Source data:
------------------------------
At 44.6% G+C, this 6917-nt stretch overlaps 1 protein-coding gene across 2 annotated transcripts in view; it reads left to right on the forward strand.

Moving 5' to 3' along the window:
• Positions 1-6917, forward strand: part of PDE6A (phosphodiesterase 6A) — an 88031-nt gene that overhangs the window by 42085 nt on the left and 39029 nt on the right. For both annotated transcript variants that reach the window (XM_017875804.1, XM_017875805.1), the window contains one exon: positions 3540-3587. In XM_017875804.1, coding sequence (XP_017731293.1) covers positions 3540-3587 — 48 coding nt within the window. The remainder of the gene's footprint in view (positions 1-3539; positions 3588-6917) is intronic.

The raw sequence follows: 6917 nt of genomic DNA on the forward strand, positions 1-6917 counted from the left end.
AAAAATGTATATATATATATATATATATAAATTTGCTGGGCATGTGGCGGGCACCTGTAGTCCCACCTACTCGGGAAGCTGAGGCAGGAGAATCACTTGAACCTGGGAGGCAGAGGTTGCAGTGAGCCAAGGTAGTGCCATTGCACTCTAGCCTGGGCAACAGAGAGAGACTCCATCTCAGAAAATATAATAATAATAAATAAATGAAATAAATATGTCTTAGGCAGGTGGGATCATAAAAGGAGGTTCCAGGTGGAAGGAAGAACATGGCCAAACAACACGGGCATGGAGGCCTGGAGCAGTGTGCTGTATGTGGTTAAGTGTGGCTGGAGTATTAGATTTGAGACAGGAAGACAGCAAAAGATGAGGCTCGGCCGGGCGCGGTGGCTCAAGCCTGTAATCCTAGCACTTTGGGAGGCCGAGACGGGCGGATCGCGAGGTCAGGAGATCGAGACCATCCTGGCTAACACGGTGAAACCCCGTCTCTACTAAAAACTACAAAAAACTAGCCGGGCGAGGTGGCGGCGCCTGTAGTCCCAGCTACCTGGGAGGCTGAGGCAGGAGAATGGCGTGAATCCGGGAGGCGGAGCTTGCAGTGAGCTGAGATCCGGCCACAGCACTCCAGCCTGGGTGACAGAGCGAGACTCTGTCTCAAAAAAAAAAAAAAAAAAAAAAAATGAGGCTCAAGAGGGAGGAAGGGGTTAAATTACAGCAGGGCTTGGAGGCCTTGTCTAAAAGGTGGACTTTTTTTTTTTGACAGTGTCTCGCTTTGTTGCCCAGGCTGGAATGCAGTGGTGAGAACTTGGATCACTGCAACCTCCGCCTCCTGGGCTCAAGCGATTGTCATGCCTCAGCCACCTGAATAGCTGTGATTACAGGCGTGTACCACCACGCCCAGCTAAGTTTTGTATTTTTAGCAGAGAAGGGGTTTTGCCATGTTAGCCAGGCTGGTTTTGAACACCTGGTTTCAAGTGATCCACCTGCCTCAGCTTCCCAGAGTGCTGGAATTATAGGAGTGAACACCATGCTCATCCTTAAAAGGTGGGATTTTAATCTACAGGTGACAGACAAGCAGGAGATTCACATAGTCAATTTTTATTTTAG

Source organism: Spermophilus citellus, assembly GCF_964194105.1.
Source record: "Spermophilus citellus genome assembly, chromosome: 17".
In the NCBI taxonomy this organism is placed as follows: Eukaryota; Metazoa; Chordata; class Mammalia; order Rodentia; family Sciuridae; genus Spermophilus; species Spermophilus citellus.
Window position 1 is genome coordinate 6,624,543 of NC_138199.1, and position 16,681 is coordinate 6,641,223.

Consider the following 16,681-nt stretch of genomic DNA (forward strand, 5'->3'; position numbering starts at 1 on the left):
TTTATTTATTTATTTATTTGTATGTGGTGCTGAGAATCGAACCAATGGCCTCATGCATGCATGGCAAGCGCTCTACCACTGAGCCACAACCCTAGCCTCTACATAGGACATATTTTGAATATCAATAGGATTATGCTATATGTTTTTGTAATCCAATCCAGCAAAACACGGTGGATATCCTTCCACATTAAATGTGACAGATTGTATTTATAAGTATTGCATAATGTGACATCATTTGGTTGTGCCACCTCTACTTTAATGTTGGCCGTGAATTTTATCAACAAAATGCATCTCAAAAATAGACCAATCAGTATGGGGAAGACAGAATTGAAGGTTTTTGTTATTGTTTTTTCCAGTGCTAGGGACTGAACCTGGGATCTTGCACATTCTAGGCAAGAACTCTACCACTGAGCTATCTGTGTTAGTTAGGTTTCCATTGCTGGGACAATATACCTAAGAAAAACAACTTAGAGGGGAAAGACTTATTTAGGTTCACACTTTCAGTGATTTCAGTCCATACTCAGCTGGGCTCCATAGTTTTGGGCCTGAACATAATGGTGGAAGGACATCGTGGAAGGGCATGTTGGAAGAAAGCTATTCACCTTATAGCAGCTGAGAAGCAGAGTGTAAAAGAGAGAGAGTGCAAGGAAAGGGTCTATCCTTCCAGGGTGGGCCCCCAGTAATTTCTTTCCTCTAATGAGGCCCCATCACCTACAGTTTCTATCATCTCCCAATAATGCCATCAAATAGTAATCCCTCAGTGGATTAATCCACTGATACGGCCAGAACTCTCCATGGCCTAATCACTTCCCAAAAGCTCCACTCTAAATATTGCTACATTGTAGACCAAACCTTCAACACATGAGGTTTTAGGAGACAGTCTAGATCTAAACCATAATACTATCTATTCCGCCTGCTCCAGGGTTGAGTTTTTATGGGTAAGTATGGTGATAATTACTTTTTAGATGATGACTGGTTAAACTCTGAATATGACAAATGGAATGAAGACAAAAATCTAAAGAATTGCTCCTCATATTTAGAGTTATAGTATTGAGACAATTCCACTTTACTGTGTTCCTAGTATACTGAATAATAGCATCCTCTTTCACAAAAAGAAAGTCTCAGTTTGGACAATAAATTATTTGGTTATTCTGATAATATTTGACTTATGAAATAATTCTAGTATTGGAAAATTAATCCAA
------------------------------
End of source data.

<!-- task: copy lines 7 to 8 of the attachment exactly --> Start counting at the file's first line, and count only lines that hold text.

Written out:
Source record: "Spermophilus citellus genome assembly, chromosome: 17".
In the NCBI taxonomy this organism is placed as follows: Eukaryota; Metazoa; Chordata; class Mammalia; order Rodentia; family Sciuridae; genus Spermophilus; species Spermophilus citellus.